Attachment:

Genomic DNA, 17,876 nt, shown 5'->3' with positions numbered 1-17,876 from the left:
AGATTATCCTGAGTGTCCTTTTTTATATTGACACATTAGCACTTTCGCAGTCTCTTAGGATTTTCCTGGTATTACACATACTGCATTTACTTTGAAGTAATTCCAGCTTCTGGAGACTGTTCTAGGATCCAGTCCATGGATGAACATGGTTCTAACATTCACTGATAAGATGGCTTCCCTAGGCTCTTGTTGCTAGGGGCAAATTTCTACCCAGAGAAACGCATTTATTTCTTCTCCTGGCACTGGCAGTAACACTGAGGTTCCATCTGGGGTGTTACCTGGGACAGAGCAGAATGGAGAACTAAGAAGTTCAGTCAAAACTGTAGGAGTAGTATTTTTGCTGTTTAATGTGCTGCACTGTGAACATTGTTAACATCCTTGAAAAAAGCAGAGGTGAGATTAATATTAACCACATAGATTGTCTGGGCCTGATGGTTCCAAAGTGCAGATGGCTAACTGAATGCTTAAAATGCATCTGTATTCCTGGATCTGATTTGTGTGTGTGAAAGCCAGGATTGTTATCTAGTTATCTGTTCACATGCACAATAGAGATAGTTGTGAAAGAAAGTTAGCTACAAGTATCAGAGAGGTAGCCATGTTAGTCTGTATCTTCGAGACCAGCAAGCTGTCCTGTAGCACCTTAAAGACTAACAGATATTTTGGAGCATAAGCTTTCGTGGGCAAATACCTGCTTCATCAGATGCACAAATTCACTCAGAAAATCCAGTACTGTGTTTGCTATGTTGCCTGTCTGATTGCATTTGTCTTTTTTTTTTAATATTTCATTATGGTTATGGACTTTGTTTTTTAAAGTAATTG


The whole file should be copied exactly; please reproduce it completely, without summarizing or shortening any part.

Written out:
Genomic DNA, 17,876 nt, shown 5'->3' with positions numbered 1-17,876 from the left:
AGATTATCCTGAGTGTCCTTTTTTATATTGACACATTAGCACTTTCGCAGTCTCTTAGGATTTTCCTGGTATTACACATACTGCATTTACTTTGAAGTAATTCCAGCTTCTGGAGACTGTTCTAGGATCCAGTCCATGGATGAACATGGTTCTAACATTCACTGATAAGATGGCTTCCCTAGGCTCTTGTTGCTAGGGGCAAATTTCTACCCAGAGAAACGCATTTATTTCTTCTCCTGGCACTGGCAGTAACACTGAGGTTCCATCTGGGGTGTTACCTGGGACAGAGCAGAATGGAGAACTAAGAAGTTCAGTCAAAACTGTAGGAGTAGTATTTTTGCTGTTTAATGTGCTGCACTGTGAACATTGTTAACATCCTTGAAAAAAGCAGAGGTGAGATTAATATTAACCACATAGATTGTCTGGGCCTGATGGTTCCAAAGTGCAGATGGCTAACTGAATGCTTAAAATGCATCTGTATTCCTGGATCTGATTTGTGTGTGTGAAAGCCAGGATTGTTATCTAGTTATCTGTTCACATGCACAATAGAGATAGTTGTGAAAGAAAGTTAGCTACAAGTATCAGAGAGGTAGCCATGTTAGTCTGTATCTTCGAGACCAGCAAGCTGTCCTGTAGCACCTTAAAGACTAACAGATATTTTGGAGCATAAGCTTTCGTGGGCAAATACCTGCTTCATCAGATGCACAAATTCACTCAGAAAATCCAGTACTGTGTTTGCTATGTTGCCTGTCTGATTGCATTTGTCTTTTTTTTTTAATATTTCATTATGGTTATGGACTTTGTTTTTTAAAGTAATTG